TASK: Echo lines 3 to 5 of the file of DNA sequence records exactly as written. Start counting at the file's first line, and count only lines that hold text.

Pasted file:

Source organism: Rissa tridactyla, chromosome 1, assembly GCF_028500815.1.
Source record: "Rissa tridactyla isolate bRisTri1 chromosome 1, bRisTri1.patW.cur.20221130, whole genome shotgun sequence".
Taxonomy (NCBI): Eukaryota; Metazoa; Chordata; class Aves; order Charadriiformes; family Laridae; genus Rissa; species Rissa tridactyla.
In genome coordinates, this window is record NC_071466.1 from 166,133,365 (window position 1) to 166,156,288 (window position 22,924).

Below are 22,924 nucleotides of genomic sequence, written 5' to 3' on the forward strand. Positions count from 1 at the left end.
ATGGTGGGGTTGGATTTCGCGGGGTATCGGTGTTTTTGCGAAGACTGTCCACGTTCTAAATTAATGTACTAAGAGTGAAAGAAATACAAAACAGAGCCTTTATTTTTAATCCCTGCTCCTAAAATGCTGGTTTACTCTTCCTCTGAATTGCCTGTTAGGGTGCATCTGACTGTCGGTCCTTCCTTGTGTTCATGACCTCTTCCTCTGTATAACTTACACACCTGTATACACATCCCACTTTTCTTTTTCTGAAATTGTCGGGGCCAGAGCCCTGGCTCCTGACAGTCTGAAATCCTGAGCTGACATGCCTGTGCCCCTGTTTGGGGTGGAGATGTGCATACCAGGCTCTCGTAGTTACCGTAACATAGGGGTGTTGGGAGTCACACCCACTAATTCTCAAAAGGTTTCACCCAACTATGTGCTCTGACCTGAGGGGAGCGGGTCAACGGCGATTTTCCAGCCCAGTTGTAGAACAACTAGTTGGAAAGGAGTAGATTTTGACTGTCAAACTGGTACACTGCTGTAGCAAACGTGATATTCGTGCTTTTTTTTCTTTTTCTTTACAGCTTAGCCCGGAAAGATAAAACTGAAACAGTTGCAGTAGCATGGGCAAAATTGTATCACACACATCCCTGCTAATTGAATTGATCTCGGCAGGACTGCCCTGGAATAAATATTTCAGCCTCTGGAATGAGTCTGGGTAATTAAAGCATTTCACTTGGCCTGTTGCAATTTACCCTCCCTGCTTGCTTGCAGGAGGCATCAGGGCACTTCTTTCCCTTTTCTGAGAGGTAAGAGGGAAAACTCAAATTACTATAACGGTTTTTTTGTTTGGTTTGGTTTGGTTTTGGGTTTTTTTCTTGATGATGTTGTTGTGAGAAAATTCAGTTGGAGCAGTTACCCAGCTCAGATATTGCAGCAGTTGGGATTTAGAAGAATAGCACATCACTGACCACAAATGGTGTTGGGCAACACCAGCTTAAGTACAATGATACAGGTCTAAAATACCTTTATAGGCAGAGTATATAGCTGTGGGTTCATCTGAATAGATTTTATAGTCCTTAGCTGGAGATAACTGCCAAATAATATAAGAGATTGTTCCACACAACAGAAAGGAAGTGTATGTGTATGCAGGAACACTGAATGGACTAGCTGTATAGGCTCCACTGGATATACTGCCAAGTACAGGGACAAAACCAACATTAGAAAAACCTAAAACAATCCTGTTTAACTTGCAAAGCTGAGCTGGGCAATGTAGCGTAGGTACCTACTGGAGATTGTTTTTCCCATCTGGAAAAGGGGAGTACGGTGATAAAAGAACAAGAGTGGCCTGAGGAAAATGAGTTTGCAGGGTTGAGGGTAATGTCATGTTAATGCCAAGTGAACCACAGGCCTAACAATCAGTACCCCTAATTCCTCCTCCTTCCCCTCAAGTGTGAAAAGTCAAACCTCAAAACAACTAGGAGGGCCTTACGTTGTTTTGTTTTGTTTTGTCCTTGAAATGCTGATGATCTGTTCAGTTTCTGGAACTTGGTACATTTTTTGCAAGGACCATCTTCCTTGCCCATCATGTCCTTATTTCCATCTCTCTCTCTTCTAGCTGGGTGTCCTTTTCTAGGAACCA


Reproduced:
Taxonomy (NCBI): Eukaryota; Metazoa; Chordata; class Aves; order Charadriiformes; family Laridae; genus Rissa; species Rissa tridactyla.
In genome coordinates, this window is record NC_071466.1 from 166,133,365 (window position 1) to 166,156,288 (window position 22,924).

Below are 22,924 nucleotides of genomic sequence, written 5' to 3' on the forward strand. Positions count from 1 at the left end.